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Going to the Airport: A Volunteer’s Story



Walking into the Columbia Regional Airport that night, I had no idea what I was getting myself into. As the Multimedia and Communications Intern at Refugee and Immigration Services (RIS), I don’t get a lot of “hands-on” experience working with refugees. Whenever there is a new refugee arrival in Columbia, I am the one to post about it on Facebook, but I had never gone to the airport to pick up a family of refugees, or even met them after they arrived. On Tuesday, October 14, I had a relatively free night. I knew that a family of 11 was scheduled to arrive from Congo, so I didn’t want to miss the opportunity to experience a refugee arrival and help out a family. I met Solomon, the African Case Manager for RIS, and two other volunteers, Tina and Patrick, at the office. Because we were picking up such a large family at the airport, we decided to take two separate vehicles. Patrick and I took a car while Solomon and Tina brought a van.

We arrived at the airport about twenty minutes before the plane was scheduled to arrive, which allowed us some time to sit, chat, and get to know one another.  My office space at RIS is at the complete opposite end of the hall than the Case Managers, so I did not know Solomon very well beforehand, and enjoyed learning about all of the languages he could speak! I had also never worked with Patrick or Tina before, and even though I had put their bios together for the RIS – Catholic Charities of Central and Northern Missouri website, I still had lots more to learn about the two of them. Tina can speak way more languages than I can even fathom (I struggle with Spanish), and Patrick has had the opportunity to travel to some really cool places. While we learned a lot about each other, our main hot topic of conversation turned to which TV shows were the best right now (both of them agreeing that I just HAD to watch the show Scandal).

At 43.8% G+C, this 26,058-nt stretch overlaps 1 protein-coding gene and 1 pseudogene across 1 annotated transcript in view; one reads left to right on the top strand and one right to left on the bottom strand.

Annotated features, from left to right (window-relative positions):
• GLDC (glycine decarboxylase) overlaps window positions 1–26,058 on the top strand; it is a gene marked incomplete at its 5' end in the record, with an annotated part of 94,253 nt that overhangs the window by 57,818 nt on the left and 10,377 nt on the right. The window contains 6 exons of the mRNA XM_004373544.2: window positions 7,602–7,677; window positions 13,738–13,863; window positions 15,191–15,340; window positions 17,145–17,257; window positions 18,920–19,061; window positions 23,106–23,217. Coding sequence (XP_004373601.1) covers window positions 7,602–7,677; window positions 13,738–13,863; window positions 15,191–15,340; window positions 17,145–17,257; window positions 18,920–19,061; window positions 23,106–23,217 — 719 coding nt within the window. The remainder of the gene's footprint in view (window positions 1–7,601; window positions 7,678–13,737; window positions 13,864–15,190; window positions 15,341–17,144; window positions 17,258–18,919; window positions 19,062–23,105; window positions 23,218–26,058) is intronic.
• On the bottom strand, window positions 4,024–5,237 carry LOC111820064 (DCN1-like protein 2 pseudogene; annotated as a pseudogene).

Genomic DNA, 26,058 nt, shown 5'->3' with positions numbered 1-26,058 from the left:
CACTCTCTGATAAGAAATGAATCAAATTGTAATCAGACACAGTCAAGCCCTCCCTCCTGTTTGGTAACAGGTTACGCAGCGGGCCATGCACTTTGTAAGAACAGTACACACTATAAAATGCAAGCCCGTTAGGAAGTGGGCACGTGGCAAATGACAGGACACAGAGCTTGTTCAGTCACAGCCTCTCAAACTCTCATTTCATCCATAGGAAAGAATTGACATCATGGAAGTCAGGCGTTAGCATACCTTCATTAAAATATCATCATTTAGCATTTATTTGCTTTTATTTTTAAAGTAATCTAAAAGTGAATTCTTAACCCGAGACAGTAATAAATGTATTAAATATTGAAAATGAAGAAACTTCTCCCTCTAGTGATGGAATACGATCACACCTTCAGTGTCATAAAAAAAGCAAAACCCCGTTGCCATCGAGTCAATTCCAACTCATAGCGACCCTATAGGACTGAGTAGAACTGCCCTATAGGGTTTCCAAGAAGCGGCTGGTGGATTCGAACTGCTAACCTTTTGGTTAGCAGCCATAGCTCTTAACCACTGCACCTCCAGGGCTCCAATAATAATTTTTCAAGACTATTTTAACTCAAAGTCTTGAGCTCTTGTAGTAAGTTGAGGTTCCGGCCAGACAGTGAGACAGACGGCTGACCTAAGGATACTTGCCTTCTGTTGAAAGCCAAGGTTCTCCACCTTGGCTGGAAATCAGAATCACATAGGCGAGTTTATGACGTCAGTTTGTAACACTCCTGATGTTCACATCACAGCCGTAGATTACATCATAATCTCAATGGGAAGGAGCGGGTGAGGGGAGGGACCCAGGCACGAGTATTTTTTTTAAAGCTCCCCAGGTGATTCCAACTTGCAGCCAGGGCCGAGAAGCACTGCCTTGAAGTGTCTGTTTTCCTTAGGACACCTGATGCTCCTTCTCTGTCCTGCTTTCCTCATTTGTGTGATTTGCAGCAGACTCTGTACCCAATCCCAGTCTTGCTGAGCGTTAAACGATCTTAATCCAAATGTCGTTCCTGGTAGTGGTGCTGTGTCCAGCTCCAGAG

When the plane arrived, we were waiting to greet the entire family – and boy was it a large family! Mom and Dad walked in with their 9 children, some of them with carry-on bags, looking exhausted from their long travels. Not being able to speak their language myself, I mainly greeted everyone with huge smiles and handshakes all around. Tina welcomed them all to Columbia, and asked how many bags they had checked. I know that many refugees travel to the United States with little to nothing, but to learn that this eleven-person family only had one checked bag between them was still hard for me to wrap my mind around! We got them loaded up in the vans, along with their belongings, and drove the family to their new home(s). I say “homes” with a plural, because they are such a large family that we had to get two apartment units, side-by-side, so that they would have plenty of space.